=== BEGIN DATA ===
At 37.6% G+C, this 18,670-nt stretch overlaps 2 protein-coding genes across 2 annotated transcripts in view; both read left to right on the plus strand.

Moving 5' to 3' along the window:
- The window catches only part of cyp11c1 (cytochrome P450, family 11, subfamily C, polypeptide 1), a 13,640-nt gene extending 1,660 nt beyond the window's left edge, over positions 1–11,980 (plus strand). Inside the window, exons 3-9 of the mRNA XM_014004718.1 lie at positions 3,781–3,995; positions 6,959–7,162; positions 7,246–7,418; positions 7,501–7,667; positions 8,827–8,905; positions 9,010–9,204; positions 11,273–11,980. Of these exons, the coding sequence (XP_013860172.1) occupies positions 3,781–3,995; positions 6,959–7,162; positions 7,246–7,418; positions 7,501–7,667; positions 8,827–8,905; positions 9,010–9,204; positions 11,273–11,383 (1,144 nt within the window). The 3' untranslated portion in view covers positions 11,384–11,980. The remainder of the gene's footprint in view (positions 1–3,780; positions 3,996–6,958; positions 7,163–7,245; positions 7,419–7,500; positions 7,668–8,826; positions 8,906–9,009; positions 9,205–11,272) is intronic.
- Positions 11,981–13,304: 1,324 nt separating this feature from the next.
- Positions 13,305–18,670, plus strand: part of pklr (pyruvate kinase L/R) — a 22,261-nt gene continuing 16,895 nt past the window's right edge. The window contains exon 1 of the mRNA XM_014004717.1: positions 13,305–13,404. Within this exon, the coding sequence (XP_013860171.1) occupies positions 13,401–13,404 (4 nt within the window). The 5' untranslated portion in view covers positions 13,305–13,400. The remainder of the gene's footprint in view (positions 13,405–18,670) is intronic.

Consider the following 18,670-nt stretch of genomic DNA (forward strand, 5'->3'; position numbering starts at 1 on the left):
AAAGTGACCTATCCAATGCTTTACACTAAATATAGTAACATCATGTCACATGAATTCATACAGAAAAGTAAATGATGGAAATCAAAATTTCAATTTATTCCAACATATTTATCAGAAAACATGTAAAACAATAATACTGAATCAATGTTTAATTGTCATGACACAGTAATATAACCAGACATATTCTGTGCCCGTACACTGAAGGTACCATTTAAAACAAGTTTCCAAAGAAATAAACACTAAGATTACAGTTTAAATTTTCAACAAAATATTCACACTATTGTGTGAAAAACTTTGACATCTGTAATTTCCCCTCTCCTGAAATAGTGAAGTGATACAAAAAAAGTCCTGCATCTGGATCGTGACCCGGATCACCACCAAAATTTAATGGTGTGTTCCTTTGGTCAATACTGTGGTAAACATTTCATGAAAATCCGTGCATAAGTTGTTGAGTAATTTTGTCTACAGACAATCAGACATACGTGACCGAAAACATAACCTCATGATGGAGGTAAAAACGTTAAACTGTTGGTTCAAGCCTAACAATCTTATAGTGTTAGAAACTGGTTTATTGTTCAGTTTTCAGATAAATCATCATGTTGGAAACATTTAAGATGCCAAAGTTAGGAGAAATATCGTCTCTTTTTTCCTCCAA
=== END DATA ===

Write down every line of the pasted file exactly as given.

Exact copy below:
At 37.6% G+C, this 18,670-nt stretch overlaps 2 protein-coding genes across 2 annotated transcripts in view; both read left to right on the plus strand.

Moving 5' to 3' along the window:
- The window catches only part of cyp11c1 (cytochrome P450, family 11, subfamily C, polypeptide 1), a 13,640-nt gene extending 1,660 nt beyond the window's left edge, over positions 1–11,980 (plus strand). Inside the window, exons 3-9 of the mRNA XM_014004718.1 lie at positions 3,781–3,995; positions 6,959–7,162; positions 7,246–7,418; positions 7,501–7,667; positions 8,827–8,905; positions 9,010–9,204; positions 11,273–11,980. Of these exons, the coding sequence (XP_013860172.1) occupies positions 3,781–3,995; positions 6,959–7,162; positions 7,246–7,418; positions 7,501–7,667; positions 8,827–8,905; positions 9,010–9,204; positions 11,273–11,383 (1,144 nt within the window). The 3' untranslated portion in view covers positions 11,384–11,980. The remainder of the gene's footprint in view (positions 1–3,780; positions 3,996–6,958; positions 7,163–7,245; positions 7,419–7,500; positions 7,668–8,826; positions 8,906–9,009; positions 9,205–11,272) is intronic.
- Positions 11,981–13,304: 1,324 nt separating this feature from the next.
- Positions 13,305–18,670, plus strand: part of pklr (pyruvate kinase L/R) — a 22,261-nt gene continuing 16,895 nt past the window's right edge. The window contains exon 1 of the mRNA XM_014004717.1: positions 13,305–13,404. Within this exon, the coding sequence (XP_013860171.1) occupies positions 13,401–13,404 (4 nt within the window). The 5' untranslated portion in view covers positions 13,305–13,400. The remainder of the gene's footprint in view (positions 13,405–18,670) is intronic.

Consider the following 18,670-nt stretch of genomic DNA (forward strand, 5'->3'; position numbering starts at 1 on the left):
AAAGTGACCTATCCAATGCTTTACACTAAATATAGTAACATCATGTCACATGAATTCATACAGAAAAGTAAATGATGGAAATCAAAATTTCAATTTATTCCAACATATTTATCAGAAAACATGTAAAACAATAATACTGAATCAATGTTTAATTGTCATGACACAGTAATATAACCAGACATATTCTGTGCCCGTACACTGAAGGTACCATTTAAAACAAGTTTCCAAAGAAATAAACACTAAGATTACAGTTTAAATTTTCAACAAAATATTCACACTATTGTGTGAAAAACTTTGACATCTGTAATTTCCCCTCTCCTGAAATAGTGAAGTGATACAAAAAAAGTCCTGCATCTGGATCGTGACCCGGATCACCACCAAAATTTAATGGTGTGTTCCTTTGGTCAATACTGTGGTAAACATTTCATGAAAATCCGTGCATAAGTTGTTGAGTAATTTTGTCTACAGACAATCAGACATACGTGACCGAAAACATAACCTCATGATGGAGGTAAAAACGTTAAACTGTTGGTTCAAGCCTAACAATCTTATAGTGTTAGAAACTGGTTTATTGTTCAGTTTTCAGATAAATCATCATGTTGGAAACATTTAAGATGCCAAAGTTAGGAGAAATATCGTCTCTTTTTTCCTCCAA